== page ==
Friday, February 27, 2009

Saag it to me

A few nights ago (the same night we made the paneer), we made some delicious palak (or saag) paneer. Indian food is probably my favorite kind of food, but it can be a bit labor intensive. An Indian friend of mine once told me that if Indians spent half as much time thinking about how to develop their country as they do in the kitchen, India would be the richest country in the world. That said, if you've already made the paneer or bought some ready-made in the store, this is a relative easy dish to make. Here is how it works.

First see if you have all the ingredients (you can get all the spices in most grocery stores):

1 tablespoon black mustard seed
1 tablespoon cumin seed
1 large onion (chopped)
4-5 cloves garlic (or more if you are into that kind of thing)
1 finger-length piece of ginger (finely chopped or grated)
1-2 hot chili peppers (or as many as you can take)
1 tablespoon cumin powder
1 teaspoon paprika
1.5 tablespoons coriander powder
2 teaspoons turmeric powder
2 tablespoons garam masala
fresh spinach (1 bunch/large bag, hard to have too much)
cream or cream cheese (to give some extra creaminess at the end)

And then?

Most Indian recipes call for ghee (clarified butter), but I usually just use butter or olive oil or sometimes a little of both. Heat some oil and/or butter in a broad pan and add the black mustard and cumin seeds. Fry until the mustard seeds start to pop or turn grey. Next add the onion, garlic, ginger, and hot peppers. Saute until the onions are translucent. Now add the powdered spices (cumin, paprika, corriander, and tumeric). I don't usually measure how much of these I put in, but the measures I listed are my best guess. Stir them up with the oniony mixture and let it fry a bit more (if you need, add more oil). This might be a good time to add some salt as well. I usually add a bit when I am doing the onions and then a bit just before I add the spinach, why? Who knows! Add the spinach and cook covered for a few minutes. Once the spinach is cooked, remove from the heat and carefully pour your concotion into a blender or food processor and blend until smooth. Pour this back into the pan and add water (or leftover whey from making the paneer) until you get the level of thickness that seems appealing to you. Add the paneer, garam masala, the cream or cream cheese (to your desired level of creaminess) and you are good to go! Top with chopped cilantro (or don't) and serve over rice or with some kind of flat bread like chapati or naan.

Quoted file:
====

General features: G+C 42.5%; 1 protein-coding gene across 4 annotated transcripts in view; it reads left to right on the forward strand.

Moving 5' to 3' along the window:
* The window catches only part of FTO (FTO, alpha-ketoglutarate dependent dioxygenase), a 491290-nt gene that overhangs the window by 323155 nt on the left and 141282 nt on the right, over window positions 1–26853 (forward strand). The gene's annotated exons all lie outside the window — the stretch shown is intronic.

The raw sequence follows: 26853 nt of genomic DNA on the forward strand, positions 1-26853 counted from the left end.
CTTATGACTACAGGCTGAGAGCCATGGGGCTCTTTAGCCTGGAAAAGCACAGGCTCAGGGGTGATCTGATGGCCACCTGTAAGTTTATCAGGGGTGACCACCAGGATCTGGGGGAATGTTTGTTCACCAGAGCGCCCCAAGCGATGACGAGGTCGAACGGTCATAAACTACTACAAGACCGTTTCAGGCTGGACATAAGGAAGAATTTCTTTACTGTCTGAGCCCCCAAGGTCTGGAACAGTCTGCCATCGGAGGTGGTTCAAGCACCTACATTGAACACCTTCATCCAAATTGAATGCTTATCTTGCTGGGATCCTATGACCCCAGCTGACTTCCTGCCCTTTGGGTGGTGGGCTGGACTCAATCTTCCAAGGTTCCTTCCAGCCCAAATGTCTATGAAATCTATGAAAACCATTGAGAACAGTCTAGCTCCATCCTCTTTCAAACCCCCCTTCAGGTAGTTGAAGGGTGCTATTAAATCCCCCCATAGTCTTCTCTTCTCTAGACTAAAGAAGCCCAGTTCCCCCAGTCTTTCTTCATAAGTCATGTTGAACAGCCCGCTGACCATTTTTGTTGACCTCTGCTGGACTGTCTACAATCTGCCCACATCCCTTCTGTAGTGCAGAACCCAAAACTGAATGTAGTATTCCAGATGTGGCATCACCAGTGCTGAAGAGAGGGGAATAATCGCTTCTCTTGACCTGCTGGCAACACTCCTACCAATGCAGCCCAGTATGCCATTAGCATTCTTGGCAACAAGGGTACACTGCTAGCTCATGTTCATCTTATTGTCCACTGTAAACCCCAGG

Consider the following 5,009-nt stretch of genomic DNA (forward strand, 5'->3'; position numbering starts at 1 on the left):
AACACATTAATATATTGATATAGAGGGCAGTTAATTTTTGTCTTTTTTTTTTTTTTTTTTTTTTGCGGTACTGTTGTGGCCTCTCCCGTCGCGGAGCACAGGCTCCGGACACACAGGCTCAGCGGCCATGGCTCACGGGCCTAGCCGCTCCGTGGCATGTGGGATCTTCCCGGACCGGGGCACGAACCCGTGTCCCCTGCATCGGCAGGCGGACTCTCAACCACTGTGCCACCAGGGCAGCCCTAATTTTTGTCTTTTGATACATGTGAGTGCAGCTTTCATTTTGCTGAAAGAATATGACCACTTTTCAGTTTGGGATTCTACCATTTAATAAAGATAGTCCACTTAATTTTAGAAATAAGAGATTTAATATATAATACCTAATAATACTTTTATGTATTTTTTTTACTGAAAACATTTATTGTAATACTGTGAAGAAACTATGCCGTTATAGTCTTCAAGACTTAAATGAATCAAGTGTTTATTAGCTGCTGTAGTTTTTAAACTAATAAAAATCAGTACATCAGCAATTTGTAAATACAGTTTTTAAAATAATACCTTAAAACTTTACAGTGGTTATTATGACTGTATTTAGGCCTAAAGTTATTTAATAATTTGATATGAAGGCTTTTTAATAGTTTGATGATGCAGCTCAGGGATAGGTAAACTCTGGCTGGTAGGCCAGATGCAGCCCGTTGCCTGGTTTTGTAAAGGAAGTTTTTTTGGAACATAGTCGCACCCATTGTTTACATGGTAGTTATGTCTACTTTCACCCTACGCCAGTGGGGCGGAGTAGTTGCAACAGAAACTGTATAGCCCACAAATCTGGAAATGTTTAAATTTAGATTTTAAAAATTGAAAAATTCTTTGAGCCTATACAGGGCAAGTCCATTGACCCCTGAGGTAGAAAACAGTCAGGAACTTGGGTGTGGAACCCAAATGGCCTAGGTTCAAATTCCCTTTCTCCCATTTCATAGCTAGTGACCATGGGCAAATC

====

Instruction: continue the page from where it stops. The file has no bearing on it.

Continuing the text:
1 comment:

  1. I decided to have myself a little British Colonial night: Dry Martini, coupled with the abovementioned Indian dish. As I type this, I am enjoying a delicious palak paneer, thanks to David and Jonathan's recipe. I was a little impatient on the paneer front, so it ended up a little moist and crumbly, but it nevertheless proved a fine compliment to the palak. Furthermore, I'm but a lowly poor gent in his mid-twenties and haven't a blender, so I simply diced the onions and spinach as fine as I could and added it to my wok as is, sans blending. The result is a chunkier palak, but the result is all the same satisfying. I am taken particularly by the contrast b/t the ginger and the cumin. In lieu of chili peppers I threw in a fresno pepper, which is present in the taste but by no means overpowering. Great recipe guys! The martini (read: the four) doesn't hurt either. Cheers